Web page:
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Importing Logs from Logstash into Falcon LogScale

Logging is an important tool in the cloud developer’s toolbox. It can be the critical component used to discover why your authentication service can’t connect to its database or why your API gateway is not routing upstream traffic correctly.

Today, humans are not the only ones reading logs. Machines are also participating in the logging landscape by helping identify patterns (and outliers) in your system logs.

Logstash is a log shipper: a tool that aggregates system logs from a variety of sources on a single host and transmits them to another host. Logstash also allows for filtering and transforming logs into different formats. This helps produce more machine-readable logs since you can transform all your disparate logs into a common schema. The ability to ship logs to another system helps collect all the information across your cloud systems in a single repository for data management and analytics.

CrowdStrike Falcon® LogScale is a logging management and analysis tool that helps you unify the logs from the disparate systems across your entire ecosystem. Those systems include:

  • Kubernetes clusters
  • Databases
  • Microservices
  • Message brokers
  • Any other infrastructure running on-premises or in the cloud

LogScale can ingest logs from multiple Logstash (or other) sources and process them further, providing a much wider view of your cloud infrastructure. Searching for particular logs or sets of logs across systems is made easier via Falcon LogScale’s querying language.

In this guide, we’ll demonstrate how to set up Logstash for collecting logs on your system and shipping them to LogScale for aggregation and analysis.

Getting started with Logstash

Logstash is typically used to collect all the logs from a particular system and funnel them into a single stream of data that can be filtered and shipped further upstream. The final destination for these aggregated logs may be multiple places:

  • ElasticSearch (Logstash and ElasticSearch belong to the same parent company)
  • A data lake
  • An archive database
  • Another instance of Logstash
  • A cloud log aggregator such as LogScale

How to set up Logstash

The following instructions are for using Logstash 8.2.3 on a Linux-based operating system using kernel version 5.18. Logstash depends on Java 11. Make sure you have this installed on your system.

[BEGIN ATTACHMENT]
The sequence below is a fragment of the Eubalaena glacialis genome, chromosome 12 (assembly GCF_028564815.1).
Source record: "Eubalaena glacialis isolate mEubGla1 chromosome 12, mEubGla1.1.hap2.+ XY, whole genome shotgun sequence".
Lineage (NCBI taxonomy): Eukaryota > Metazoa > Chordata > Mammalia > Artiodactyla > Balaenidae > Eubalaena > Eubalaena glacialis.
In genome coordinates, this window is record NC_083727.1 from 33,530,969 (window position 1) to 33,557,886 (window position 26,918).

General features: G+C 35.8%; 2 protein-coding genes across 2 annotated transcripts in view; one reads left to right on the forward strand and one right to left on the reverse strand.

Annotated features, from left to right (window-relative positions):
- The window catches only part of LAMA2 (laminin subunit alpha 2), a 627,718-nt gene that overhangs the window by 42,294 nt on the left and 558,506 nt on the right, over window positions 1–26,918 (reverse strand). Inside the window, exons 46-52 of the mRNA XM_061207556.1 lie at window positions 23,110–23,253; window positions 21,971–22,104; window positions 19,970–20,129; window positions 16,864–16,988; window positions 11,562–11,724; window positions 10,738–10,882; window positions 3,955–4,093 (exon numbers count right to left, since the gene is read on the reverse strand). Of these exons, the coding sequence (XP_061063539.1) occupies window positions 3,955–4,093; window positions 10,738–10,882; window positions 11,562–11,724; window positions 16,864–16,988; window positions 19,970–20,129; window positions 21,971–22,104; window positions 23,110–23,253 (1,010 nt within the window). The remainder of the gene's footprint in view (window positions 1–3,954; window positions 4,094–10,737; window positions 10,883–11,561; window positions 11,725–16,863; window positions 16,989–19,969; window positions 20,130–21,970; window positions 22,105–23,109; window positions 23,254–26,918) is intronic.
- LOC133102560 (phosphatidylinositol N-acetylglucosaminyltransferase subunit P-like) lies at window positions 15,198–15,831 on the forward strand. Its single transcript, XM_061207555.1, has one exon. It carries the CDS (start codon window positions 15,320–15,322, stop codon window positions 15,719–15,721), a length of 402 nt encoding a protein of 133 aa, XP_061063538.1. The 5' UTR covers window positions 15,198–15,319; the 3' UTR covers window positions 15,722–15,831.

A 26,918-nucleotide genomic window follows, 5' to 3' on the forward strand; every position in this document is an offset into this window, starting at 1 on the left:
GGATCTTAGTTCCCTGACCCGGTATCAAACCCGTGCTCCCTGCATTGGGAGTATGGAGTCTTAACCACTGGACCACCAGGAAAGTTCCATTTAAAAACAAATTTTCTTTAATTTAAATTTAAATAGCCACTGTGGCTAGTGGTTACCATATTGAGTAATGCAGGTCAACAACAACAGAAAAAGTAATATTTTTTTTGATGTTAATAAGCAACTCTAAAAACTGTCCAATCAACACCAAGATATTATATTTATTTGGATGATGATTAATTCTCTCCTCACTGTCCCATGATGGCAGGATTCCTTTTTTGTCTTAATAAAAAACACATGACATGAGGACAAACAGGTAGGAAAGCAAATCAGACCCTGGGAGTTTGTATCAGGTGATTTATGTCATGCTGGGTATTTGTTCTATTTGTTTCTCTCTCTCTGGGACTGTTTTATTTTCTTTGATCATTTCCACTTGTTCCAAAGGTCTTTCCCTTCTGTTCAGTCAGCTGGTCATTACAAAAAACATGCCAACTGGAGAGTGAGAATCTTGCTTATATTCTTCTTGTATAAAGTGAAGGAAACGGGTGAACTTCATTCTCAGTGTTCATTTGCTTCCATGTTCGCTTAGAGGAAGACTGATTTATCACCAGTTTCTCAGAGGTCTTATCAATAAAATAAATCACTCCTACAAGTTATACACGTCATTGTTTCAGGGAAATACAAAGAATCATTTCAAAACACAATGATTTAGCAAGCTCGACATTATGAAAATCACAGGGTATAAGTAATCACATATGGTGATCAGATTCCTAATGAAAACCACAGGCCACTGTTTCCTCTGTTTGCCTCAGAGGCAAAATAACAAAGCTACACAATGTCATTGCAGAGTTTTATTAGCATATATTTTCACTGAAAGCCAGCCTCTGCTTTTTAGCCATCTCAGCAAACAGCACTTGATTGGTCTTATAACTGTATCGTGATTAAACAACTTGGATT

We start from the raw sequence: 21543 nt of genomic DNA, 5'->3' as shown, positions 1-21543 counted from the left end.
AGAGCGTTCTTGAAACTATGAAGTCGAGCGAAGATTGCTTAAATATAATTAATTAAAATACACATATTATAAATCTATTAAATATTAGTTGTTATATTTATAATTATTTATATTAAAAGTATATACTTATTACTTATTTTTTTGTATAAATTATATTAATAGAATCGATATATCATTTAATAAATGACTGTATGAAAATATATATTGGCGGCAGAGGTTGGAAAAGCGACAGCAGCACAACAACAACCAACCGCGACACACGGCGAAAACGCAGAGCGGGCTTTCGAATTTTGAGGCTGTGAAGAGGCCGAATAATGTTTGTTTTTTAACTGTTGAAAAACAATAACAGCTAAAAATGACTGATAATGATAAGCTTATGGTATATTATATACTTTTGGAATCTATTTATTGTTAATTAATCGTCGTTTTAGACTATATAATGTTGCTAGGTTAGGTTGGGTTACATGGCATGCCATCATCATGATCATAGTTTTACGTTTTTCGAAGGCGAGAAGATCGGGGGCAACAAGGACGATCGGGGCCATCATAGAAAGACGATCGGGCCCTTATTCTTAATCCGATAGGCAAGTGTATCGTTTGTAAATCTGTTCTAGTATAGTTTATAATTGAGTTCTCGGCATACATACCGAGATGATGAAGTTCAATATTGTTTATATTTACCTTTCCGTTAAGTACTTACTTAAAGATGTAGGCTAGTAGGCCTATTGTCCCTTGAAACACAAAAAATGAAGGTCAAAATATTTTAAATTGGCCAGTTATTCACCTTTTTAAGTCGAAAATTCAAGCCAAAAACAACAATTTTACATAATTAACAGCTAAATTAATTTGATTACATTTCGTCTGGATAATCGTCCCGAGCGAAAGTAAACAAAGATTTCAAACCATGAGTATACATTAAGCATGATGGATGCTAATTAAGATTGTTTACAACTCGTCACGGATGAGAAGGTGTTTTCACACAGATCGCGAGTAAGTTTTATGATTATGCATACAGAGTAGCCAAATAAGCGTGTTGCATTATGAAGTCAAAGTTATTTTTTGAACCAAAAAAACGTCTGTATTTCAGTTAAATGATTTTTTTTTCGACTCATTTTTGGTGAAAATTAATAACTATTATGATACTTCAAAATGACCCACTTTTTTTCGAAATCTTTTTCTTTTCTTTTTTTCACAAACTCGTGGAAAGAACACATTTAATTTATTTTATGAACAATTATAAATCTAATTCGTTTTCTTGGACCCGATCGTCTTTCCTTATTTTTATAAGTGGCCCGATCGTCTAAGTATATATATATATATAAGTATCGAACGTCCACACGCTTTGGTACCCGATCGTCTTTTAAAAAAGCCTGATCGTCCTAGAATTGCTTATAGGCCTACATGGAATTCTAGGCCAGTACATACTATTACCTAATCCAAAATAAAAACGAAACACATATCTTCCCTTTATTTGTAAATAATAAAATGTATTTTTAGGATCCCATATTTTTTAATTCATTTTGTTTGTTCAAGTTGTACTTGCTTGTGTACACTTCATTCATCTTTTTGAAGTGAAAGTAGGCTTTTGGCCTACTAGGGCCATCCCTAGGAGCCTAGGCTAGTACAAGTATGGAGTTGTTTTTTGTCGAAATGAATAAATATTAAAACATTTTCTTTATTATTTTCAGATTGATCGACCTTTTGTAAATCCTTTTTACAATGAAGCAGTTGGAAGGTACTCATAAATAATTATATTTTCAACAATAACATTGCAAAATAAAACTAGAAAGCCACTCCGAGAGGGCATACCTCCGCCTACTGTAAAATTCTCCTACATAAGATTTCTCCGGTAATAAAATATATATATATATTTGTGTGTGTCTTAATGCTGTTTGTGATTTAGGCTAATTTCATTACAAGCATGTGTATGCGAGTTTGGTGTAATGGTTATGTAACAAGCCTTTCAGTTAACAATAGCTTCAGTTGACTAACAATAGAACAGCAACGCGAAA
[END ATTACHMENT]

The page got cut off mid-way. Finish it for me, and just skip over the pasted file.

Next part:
The Logstash documentation details how to install its binaries on package-based Linux distros. On a macOS system with the Homebrew package manager, you can simply use brew install logstash.

If there is no package for your particular flavor of Linux, then you should still be able to download a binary directly and install it in a safe place like /opt.

 The following bash snippet illustrates that process:

wget \

tar xvzf logstash-oss-8.2.3-linux-x86_64.tar.gz

sudo mv /logstash-8.2.3/* /opt/logstash/

Configuring Logstash

We’ll configure Logstash to tail the Apache2 access logs, outputting any new lines to stdout. This is an easy way to ensure you have Logstash installed correctly and can capture logs properly. Create a file named logstash-stdout.conf with the following contents:

input {
   file {
      path => "/var/log/apache2/access_log"
      type => "apache"

output {
    stdout { codec => json }

You can see the file is divided between two configuration objects: input and output. Both objects can take many different potential values. In our example, however, we are simply tailing a file in the input and sending the output, formatted as JSON, to stdout.

You may need to change the path location to the folder containing Apache2 access logs on your machine. 

More details and options related to the configuration can be found in the Logstash documentation.

Starting up Logstash

To start Logstash with this configuration, run the following command as root:

<path to installation>/logstash \
-f <path to configuration>/logstash-stdout.conf

You should begin to see many diagnostic logs in your console, indicating that Logstash has started up and read in the configuration options. Next, hit your Apache2 server to generate a new entry in the access logs.

You should see a new console log indicating that Logstash has picked up the change in the access logs file, redirecting the new entry to stdout as JSON. In the console where you started Logstash, you should see something like the following:

  "event": {
    "original": "2605:a601:a982:0:150c:7494:bd41:a668 - - [28/Jun/2022:21:30:04 -0600] \"GET / HTTP/1.1\" 200 - \"-\" \"Mozilla/5.0 (Macintosh; Intel Mac OS X 10_15_7) AppleWebKit/605.1.15 (KHTML, like Gecko) Version/15.5 Safari/605.1.15\""
  "log": {
    "file": {
      "path": "/var/log/apache2/access_log"
  "@version": "1",
  "host": {
    "name": "<your-hostname>"
  "type": "apache",
  "@timestamp": "2022-06-29T03:30:04.852654Z",
  "message": "2605:a601:a982:0:150c:7494:bd41:a668 - - [28/Jun/2022:21:30:04 -0600] \"GET / HTTP/1.1\" 200 - \"-\" \"Mozilla/5.0 (Macintosh; Intel Mac OS X 10_15_7) AppleWebKit/605.1.15 (KHTML, like Gecko) Version/15.5 Safari/605.1.15\""

The output above has been reformatted for readability using the jq utility and will appear as a single line in the console.